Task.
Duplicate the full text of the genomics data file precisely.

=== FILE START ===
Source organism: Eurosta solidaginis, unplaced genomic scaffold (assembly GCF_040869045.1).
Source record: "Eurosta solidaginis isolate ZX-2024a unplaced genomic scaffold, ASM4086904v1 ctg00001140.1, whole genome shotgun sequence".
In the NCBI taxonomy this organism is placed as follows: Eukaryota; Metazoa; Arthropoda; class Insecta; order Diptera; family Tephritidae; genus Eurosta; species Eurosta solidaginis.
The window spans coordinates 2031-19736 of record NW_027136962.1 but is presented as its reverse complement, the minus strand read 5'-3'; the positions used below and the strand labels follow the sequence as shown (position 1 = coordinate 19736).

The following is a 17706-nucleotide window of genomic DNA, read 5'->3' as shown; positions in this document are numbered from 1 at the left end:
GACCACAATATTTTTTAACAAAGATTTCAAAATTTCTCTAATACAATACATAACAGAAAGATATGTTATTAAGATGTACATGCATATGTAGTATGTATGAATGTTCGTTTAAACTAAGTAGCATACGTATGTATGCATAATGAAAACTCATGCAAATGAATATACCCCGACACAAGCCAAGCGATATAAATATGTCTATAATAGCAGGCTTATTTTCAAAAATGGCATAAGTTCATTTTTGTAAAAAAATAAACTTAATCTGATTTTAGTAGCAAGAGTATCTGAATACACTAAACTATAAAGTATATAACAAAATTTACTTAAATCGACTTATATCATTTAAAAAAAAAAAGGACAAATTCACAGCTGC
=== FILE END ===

Source organism: Eurosta solidaginis, unplaced genomic scaffold (assembly GCF_040869045.1).
Source record: "Eurosta solidaginis isolate ZX-2024a unplaced genomic scaffold, ASM4086904v1 ctg00001140.1, whole genome shotgun sequence".
In the NCBI taxonomy this organism is placed as follows: Eukaryota; Metazoa; Arthropoda; class Insecta; order Diptera; family Tephritidae; genus Eurosta; species Eurosta solidaginis.
The window spans coordinates 2031-19736 of record NW_027136962.1 but is presented as its reverse complement, the minus strand read 5'-3'; the positions used below and the strand labels follow the sequence as shown (position 1 = coordinate 19736).

The following is a 17706-nucleotide window of genomic DNA, read 5'->3' as shown; positions in this document are numbered from 1 at the left end:
GACCACAATATTTTTTAACAAAGATTTCAAAATTTCTCTAATACAATACATAACAGAAAGATATGTTATTAAGATGTACATGCATATGTAGTATGTATGAATGTTCGTTTAAACTAAGTAGCATACGTATGTATGCATAATGAAAACTCATGCAAATGAATATACCCCGACACAAGCCAAGCGATATAAATATGTCTATAATAGCAGGCTTATTTTCAAAAATGGCATAAGTTCATTTTTGTAAAAAAATAAACTTAATCTGATTTTAGTAGCAAGAGTATCTGAATACACTAAACTATAAAGTATATAACAAAATTTACTTAAATCGACTTATATCATTTAAAAAAAAAAAGGACAAATTCACAGCTGC